Williston school enrollment falls again after years of growth

By Michelle Edelbaum
Observer staff

Williston School District enrollment has fallen by more than three-dozen students this year, continuing a trend that could prompt the district to permanently shelve expansion plans.

District Principal Walter Nardelli said that enrollment totaled 1,165 students on the first day of school, down 39 students from 1,204 students on the last day of school in June.

September is a time of flux, as new students move into the district and administrators determine the status of students they thought would show up but didn’t, Nardelli said. The district may have gotten eight new students since the first day, he said.

The district will report final enrollment numbers to the state on Oct. 1. The figures will be used as part of a calculation for state aid.

This is the third year enrollment did not grow as expected. In 2004-05 enrollment dropped by six students over the course of the year. The previous year, enrollment fell by two students. For many years before that, the district grew at a brisk pace, adding an average of 37 students each year.

Williston’s declining enrollment mirrors a statewide trend, said School Board Chairwoman Marty Sundby. Sundby said she is reserving judgment on whether Williston’s situation is a long-term trend or just a brief reprieve, and wants to study it further.

“I think it supposes the possibility that we might not have to expand down the road if the numbers hold,” said board member Jeanette DiScala.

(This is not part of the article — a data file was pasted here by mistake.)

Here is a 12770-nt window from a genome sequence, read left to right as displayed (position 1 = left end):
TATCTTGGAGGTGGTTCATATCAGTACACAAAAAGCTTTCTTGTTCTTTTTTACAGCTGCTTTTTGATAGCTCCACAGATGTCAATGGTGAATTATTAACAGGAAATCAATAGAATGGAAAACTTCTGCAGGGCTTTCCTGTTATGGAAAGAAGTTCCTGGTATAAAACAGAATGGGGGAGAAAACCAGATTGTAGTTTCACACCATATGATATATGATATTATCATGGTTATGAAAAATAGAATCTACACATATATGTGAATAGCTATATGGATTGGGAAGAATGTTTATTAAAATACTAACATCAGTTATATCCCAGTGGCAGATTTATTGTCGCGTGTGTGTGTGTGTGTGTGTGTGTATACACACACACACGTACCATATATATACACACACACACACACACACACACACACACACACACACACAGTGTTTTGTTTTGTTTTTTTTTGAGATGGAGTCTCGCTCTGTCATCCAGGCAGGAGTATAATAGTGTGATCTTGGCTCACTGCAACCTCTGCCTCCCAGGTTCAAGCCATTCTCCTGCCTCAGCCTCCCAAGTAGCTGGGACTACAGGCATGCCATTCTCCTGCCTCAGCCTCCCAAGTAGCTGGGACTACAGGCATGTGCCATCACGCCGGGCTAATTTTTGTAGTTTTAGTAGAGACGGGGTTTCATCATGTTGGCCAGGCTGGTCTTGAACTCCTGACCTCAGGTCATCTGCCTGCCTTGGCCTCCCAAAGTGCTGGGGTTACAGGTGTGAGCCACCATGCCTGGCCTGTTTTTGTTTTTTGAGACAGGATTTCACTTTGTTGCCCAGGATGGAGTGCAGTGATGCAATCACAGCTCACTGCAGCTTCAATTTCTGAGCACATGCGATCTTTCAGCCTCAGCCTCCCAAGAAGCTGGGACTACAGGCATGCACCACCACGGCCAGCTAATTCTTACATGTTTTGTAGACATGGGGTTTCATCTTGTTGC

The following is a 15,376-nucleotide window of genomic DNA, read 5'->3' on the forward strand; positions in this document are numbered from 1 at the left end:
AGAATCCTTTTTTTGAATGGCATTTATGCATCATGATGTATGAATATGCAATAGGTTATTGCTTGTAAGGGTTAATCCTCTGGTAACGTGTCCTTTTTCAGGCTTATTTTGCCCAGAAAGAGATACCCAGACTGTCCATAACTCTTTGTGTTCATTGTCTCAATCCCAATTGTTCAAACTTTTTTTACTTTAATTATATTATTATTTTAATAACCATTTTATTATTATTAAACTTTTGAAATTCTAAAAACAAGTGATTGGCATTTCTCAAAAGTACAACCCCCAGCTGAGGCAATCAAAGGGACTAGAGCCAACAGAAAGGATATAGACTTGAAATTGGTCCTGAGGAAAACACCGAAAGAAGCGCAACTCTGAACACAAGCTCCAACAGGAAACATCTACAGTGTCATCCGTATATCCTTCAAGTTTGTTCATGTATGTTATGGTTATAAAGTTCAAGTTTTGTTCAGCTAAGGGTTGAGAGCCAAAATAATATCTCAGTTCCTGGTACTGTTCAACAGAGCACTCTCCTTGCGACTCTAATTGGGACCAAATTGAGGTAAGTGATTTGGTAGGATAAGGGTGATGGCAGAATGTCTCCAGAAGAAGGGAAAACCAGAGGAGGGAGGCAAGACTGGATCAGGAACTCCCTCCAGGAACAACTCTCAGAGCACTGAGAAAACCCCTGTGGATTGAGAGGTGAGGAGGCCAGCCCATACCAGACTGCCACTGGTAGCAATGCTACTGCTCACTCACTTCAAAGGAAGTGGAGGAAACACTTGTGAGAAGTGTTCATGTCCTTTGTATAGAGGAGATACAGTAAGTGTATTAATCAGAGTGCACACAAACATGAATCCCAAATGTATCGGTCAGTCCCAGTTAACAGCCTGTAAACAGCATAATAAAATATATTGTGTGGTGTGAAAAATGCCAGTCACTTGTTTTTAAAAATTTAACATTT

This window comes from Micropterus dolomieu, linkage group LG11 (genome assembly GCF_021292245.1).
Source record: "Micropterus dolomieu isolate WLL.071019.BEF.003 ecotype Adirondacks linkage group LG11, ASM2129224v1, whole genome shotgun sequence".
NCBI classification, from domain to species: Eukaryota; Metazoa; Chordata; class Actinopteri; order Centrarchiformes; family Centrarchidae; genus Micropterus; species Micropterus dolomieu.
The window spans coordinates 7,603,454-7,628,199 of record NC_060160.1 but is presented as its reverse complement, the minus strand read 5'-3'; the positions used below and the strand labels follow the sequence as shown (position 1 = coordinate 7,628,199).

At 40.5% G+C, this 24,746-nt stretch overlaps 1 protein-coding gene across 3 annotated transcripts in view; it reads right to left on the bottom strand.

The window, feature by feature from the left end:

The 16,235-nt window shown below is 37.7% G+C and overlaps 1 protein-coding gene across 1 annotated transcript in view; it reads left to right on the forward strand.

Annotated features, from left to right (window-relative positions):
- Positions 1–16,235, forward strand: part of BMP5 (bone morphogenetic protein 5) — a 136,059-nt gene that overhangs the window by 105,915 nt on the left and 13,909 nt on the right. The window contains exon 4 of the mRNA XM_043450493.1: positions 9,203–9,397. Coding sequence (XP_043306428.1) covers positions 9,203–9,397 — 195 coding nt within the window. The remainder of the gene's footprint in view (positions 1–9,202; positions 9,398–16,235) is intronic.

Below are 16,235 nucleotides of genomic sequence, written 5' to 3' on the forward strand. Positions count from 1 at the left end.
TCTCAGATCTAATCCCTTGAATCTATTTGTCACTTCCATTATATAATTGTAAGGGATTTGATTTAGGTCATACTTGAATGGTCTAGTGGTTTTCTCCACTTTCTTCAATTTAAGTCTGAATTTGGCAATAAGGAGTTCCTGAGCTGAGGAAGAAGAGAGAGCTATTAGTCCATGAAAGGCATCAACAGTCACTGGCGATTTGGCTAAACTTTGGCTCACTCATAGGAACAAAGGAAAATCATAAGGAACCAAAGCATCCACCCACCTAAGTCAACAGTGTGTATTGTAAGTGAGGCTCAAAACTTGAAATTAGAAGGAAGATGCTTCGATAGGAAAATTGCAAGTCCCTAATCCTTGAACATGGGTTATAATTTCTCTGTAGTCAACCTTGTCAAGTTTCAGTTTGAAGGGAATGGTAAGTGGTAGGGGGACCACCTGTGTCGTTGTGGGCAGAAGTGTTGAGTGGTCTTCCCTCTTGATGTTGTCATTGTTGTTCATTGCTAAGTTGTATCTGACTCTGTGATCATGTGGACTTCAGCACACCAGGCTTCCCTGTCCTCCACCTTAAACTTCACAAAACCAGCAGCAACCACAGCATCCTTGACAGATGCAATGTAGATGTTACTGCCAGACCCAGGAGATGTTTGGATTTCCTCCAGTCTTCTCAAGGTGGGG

The uncertain enrollment picture has led the School Board to delay a proposed expansion of Allen Brook School and instead develop a plan for capital improvements, including a potential renovation of the aging Williston Central School.

“There are ongoing needs at both schools, more at Williston Central School, because it was built several decades ago and is old,” said Sundby. She said Williston Central School needs general repairs and energy efficiency improvements.

The School Board is also trying to renew the permit for temporary classrooms at Allen Brook School, which expires Sept. 27. Nardelli said that structures — trailers converted for classroom use, are helping the district get though a period of uncertainty.

“We have growth pressures, obviously, because we have trailers, but we need more time to see whether it’s an aberration or a trend. There is still a lot of housing to be developed in the next five years,” said DiScala. “We need a few more years of data before we can see whether or not we have to bond.”

DiScala and Sundby said the board is holding off on a final decision on expansion plans. The board was scheduled at its meeting Wednesday to discuss options. The results of that session were not available by press time.

When the board formed a Facilities Committee some years ago, enrollment projections showed that the district’s schools would soon run out of room. But when actual enrollment began declining, it gave people pause, Nardelli said.

“This may mean that Williston may not have to build another school,” he said. “If they just modify the current structures … rather than adding a whole other building or big addition, the difference to taxpayers will be tremendous.” A previous estimate pegged the proposed Allen Brook School expansion at $6 million.

The district wants to obtain new projections that account for the recent decline in enrollment and new development in town. Nardelli said the board would receive updated projections in October and hopes that the figures show a small addition to one of the schools will suffice. An addition could allow the trailers, which hold roughly 80 students, to be removed.

Nardelli said that Allen Brook School was built to accommodate an expansion, which the district has contemplated for some time. The addition would be a wing that could accommodate 12 classrooms, about 240 students, he said.